For those of you were on vacation last week — and we know many of you were, based on all the “Out of Office AutoReply” messages we received — you missed a fun story here at ATL.
But don’t worry. If you don’t have time to read our voluminous coverage of the Nixon Peabodytheme song, here are some cheat sheets.
You can read this New York Times story, by Michael de la Merced, which nicely summarizes the saga. Or this post, by Peter Lattman, over at the WSJ Law Blog.
Best of all, for those of you who can watch videos — some of you can’t, ’cause you don’t have a private office — check out this awesome video. It appeared over the weekend, but we’re reposting it, because many of you don’t visit ATL on the weekend (and it would be a shame for you to miss it).
A relationship between a prisoner — falsely accused, natch — and a compassionate woman on the outside, crusading for his release. What could be more romantic?
Well, if the woman happens to be a court clerk, with responsibility for handling prisoner filings, the situation goes from romantic to problematic. From the Seattle Post-Intelligencer:
A deputy clerk at the 9th U.S. Circuit Court of Appeals in San Francisco has been fired after striking up a romantic relationship with – and trying to help win the release of – a Washington man serving life in federal prison, court documents show.
Jane Cross, 57, came under scrutiny in June, after she filed a Washington State Bar Association complaint against Kurt Hermanns, an assistant U.S. attorney in Tacoma who handled the prosecution of William G. Moore on methamphetamine and other charges in the mid-1990s. She was placed on leave and subsequently fired last week.
In the immortal words of Def Leppard: Love bites.
More after the jump.
Our most recent post about Nixon Peabody — which has a song, but NOT a theme song — is about to scroll off the ATL front page. And we couldn’t allow that, now could we?
So here’s an update. A few brief points:
1. Some of you have described a fabulous video that accompanied “Everyone’s A Winner at Nixon Peabody.” Sadly, we’ve never seen this video. If you have a copy, please send it to us.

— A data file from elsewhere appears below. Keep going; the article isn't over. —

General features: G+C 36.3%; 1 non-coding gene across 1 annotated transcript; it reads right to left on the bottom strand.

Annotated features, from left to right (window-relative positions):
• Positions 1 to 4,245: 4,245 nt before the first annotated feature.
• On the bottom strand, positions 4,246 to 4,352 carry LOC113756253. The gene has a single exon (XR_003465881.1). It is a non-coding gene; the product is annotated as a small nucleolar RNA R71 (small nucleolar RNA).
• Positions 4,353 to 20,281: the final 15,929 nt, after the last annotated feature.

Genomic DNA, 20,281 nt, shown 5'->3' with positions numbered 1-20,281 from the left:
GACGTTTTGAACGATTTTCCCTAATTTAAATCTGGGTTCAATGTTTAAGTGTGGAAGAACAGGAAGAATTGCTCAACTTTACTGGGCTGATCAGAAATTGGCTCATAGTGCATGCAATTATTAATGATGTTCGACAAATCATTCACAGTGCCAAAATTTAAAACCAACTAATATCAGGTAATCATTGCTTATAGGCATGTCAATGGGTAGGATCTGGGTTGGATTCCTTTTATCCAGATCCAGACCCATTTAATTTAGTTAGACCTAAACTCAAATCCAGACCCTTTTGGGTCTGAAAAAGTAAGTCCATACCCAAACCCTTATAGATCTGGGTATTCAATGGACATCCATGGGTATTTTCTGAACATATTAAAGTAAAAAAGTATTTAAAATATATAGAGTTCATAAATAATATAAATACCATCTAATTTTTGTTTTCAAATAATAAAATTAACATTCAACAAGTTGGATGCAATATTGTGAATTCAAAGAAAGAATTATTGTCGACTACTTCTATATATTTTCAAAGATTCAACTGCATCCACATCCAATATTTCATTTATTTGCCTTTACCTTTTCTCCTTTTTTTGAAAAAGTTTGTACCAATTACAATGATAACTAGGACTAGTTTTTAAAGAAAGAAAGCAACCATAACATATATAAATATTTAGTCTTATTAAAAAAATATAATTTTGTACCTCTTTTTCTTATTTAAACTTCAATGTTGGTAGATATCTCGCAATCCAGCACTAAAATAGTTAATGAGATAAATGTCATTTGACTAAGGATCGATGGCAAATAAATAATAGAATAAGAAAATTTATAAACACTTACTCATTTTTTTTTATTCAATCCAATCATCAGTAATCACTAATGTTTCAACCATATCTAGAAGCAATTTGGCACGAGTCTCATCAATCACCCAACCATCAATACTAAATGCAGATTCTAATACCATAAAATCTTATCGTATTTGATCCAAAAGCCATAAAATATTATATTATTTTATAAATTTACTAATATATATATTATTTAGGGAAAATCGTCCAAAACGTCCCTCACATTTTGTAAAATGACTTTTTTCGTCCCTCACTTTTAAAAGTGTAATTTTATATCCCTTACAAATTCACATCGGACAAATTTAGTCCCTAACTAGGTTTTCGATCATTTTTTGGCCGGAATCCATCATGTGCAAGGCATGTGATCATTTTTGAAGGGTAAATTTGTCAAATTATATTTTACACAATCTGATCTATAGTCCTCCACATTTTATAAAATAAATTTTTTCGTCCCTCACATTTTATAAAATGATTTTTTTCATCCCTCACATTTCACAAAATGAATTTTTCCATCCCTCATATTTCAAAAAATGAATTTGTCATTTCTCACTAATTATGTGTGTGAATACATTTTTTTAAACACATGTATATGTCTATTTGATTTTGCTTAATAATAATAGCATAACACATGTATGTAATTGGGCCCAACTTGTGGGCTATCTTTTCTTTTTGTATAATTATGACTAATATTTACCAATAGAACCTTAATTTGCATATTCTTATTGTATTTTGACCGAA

2. We received the song, from multiple sources, as an MP3 file. It was being widely disseminated by email (“FW: FW: FW:”). As far as we know, it was not sent to us by a disgruntled ex-Winner (contrary to the quasi-paranoid speculation of NP brass).
3. As of now, the song remains on YouTube. It has been viewed almost 14,000 times and garnered several accolades, including #26 – Most Viewed (Entertainment) and #11 – Most Linked (Entertainment).
4. In case the song gets yanked from YouTube, you can now access it directly on ATL, as an MP3 file. Just click here. Enjoy!
5. Some of you have inquired into the identities of the NP representatives with whom we spoke yesterday. These individuals expressly asked not to be identified by name (quelle surprise), and we agreed to that request. But we can tell you that they were in-house reps, not external PR people. One is a firm spokesperson, and one works on the business side of the firm. As far as we know, neither is a lawyer.
We haven’t heard more from the firm since yesterday afternoon’s phone call. If we do hear from them again, rest assured that we will let you know. Everyone’s A Winner at Nixon Peabody (mp3 file)
We’ve been in touch with representatives of the Nixon Peabody law firm about the musical composition that we posted (mp3) and wrote about this morning. First they sent us a statement by email: